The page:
A former Canby resident who now lives in Clackamas is sharing their experiences participating in the Black Lives Matter protests that have shaken Portland the past four nights, saying the vast majority of demonstrators were peaceful and just want their voices to be heard.
“From what I’ve seen, both locally and online, the police are acting as agitators in response to mostly peaceful protests,” they opined.
The resident attended the protests on Saturday night at Chapman Square — across the street from the Multnomah County Justice Center, which had been damaged and even set ablaze during escalating demonstrations the previous night — later termed a “riot” by some police officials.
That’s not what this resident saw on Saturday.
“I would estimate there were less than 200 people spread throughout the park and across the street from the Justice Center,” the said. “There was chanting and folks were engaging with motorists driving by and honking in support. Numbers increased, but I believe there were no more than 300 people once the police started to get involved.”
The demonstrators moved to 3rd and Main and laid themselves on the ground, face-down, arms behind their backs — evoking the posture of George Floyd, an unarmed black man who died after a Minneapolis police officer knelt on his neck for nearly nine minutes during an attempted arrest.
“Within what seemed like 10 minutes,” according to the witness, Portland police told protesters the demonstration was unlawful and threatened to use force if they didn’t move west, back into the park. The protesters remained in the intersection.
“At this point, a line of police, in masks and armor, were moving west on Main, still requesting the demonstration to head west,” the witness described. “A concussion grenade was sent into the crowd, causing protesters to move quickly back into the park. As the group started to slowly re-form on the west side of the park and move back towards the Justice Center, more concussion grenades were sent towards the protesters, along with tear gas and colored smoke bombs.”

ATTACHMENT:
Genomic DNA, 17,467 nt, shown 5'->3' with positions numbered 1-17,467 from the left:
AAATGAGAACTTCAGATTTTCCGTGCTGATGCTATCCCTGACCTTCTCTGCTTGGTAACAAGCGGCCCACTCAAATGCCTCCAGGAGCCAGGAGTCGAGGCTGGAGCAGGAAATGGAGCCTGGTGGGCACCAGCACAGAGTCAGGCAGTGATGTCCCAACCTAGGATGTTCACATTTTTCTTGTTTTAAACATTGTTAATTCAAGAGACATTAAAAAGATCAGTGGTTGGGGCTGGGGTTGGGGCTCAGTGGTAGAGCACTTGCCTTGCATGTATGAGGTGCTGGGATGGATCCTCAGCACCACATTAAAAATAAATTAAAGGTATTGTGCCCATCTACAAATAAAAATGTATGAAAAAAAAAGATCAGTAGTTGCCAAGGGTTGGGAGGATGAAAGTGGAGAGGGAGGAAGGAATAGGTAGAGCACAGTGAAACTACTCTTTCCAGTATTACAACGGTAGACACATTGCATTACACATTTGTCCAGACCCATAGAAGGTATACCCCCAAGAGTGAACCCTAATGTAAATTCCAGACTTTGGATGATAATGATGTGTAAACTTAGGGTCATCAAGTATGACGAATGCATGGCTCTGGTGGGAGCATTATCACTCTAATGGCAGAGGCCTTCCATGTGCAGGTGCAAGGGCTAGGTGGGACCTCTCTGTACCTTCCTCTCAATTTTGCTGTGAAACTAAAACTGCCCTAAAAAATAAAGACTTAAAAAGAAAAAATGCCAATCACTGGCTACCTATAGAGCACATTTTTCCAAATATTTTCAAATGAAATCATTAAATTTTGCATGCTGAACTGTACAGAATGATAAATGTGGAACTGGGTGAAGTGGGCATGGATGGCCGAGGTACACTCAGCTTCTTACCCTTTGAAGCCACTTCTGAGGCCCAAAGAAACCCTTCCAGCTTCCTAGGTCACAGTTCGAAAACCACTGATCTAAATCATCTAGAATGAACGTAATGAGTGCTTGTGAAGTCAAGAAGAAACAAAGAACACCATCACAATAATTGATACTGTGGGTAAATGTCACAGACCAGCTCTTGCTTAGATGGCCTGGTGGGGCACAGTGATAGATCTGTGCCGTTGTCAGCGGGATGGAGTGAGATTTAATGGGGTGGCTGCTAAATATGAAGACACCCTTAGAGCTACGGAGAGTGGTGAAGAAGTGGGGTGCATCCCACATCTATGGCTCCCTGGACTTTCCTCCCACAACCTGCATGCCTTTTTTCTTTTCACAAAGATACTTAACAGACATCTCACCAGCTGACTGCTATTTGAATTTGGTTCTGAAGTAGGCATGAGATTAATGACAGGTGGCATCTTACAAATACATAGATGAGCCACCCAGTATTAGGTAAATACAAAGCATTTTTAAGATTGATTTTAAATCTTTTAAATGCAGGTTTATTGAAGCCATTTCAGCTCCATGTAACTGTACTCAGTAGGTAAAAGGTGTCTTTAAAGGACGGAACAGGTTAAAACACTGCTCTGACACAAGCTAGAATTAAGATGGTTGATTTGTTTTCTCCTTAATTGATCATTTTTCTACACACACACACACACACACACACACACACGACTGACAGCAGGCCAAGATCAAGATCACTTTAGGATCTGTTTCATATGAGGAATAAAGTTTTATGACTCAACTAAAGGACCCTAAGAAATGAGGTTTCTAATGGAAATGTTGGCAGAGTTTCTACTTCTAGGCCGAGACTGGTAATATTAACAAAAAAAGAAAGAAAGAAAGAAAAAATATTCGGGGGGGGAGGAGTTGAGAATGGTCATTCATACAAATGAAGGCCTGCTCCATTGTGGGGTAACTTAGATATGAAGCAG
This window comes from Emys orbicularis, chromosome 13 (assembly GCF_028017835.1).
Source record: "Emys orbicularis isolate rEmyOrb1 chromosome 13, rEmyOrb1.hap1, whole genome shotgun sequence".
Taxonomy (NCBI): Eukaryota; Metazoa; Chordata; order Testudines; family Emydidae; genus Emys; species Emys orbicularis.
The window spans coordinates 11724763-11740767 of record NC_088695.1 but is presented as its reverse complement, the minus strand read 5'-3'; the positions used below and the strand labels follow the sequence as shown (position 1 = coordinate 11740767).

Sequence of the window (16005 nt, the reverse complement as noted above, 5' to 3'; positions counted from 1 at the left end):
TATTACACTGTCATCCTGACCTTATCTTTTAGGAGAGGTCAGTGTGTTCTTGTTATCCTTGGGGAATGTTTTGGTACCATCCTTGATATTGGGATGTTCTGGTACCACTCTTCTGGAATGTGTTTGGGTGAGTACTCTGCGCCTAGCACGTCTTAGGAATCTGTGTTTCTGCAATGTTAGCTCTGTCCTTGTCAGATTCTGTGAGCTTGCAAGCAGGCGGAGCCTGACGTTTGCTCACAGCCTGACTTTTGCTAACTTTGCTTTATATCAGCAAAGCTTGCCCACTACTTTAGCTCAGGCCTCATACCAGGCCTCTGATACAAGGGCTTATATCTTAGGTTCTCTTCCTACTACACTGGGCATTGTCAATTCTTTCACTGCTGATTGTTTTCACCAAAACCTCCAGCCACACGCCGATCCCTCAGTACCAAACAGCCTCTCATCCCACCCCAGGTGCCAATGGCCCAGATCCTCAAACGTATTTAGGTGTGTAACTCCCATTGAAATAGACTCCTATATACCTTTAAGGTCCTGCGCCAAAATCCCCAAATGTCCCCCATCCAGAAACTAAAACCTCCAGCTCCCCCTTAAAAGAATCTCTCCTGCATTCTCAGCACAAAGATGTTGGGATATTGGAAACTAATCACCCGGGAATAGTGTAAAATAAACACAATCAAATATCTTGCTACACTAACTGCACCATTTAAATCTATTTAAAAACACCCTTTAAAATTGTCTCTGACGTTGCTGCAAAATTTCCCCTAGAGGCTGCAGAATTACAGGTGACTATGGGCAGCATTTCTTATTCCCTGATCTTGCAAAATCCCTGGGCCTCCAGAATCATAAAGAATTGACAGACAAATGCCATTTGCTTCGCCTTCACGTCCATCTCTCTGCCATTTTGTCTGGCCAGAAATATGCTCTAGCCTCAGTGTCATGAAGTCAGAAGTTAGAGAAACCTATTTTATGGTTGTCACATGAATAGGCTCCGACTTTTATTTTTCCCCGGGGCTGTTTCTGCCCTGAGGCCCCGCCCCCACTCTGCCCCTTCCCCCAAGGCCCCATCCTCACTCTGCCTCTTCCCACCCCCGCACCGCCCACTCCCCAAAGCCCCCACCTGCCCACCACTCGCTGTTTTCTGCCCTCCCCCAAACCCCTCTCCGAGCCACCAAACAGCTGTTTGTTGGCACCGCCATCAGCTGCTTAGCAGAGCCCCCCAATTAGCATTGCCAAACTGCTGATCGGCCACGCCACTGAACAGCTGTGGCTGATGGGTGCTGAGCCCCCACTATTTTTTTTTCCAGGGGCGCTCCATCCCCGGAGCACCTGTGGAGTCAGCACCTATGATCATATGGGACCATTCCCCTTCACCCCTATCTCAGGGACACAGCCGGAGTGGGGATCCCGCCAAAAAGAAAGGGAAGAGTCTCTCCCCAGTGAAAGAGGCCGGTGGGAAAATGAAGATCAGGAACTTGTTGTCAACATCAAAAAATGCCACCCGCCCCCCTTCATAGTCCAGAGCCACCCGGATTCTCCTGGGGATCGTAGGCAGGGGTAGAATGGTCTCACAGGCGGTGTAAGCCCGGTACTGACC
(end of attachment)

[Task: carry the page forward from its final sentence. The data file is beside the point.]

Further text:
Portland Police Chief Jami Resh later said officers had been targeted with fireworks and aerial mortars from some of the demonstrators. Others reportedly threw rocks and debris.
The group split and headed toward Pioneer Square, before regrouping and moving east to the riverfront. Protesters doused their eyes and face masks with water and milk to counteract the sting of the tear gas.
The resident has closely followed the demonstrations throughout the country, and decided to attend Saturday’s event in support of the Black Lives Matter movement and to denounce what they described as “the increased violence of the Portland police.”
After several hours, they decided to leave when police said they would start making arrests if the protesters did not disperse. Despite the obvious tension, the resident said they did not feel they were in danger.
“The sense of community within the protest group made me feel safe,” they said. “Folks were spreading supplies and medical attention whenever it was needed.”
They said they believe the demonstrations are necessary to bring about meaningful racial and criminal justice reform.
“Property damage is nowhere near the value of human life,” they said. “Public condemnations are not enough when we need systematic change. As someone who has voted every chance I’ve gotten since turning of age, I believe we’re past the point of any justifiable reform through voting.”
Governor Kate Brown joined her voice in support of both the peaceful demonstrations of the murder of George Floyd and the call for reform, in a press conference Monday that included black leaders from the Portland area.
She also announced she would be sending 100 Oregon State troopers to back-up Portland police officers during the continued unrest, and 50 unarmed National Guard members to “serve in a support function only.”
While other first-hand and media accounts describe similar confrontations with police that Saturday, including the use of flashbangs, the demonstrations appear to have grown progressively more peaceful and less destructive — even as their numbers have grown, providing a stark contrast to other scenes across the country.
The sight of Portland police taking a knee in solidarity with protesters drew cheers from crowds of onlookers (footage of the scene later went viral), while the chief of police has spoken with protesters and heard their “very good ideas” on new ways officers could engage with demonstrators.
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Mayor Wheeler and other officials say it is much smaller, outlying groups that continue to commit acts of vandalism and property damage, including graffiti that has appeared on memorials and walls throughout the city.
The Canby Now Podcast would like to hear more stories from those involved in or affected by the recent demonstrations and unrest, including business owners who have been impacted and those who are trying to keep the piece. If you’d like to get in touch, please email us at firstname.lastname@example.org.
Photo by Dave Killen, of The Oregonian. Used with permission.
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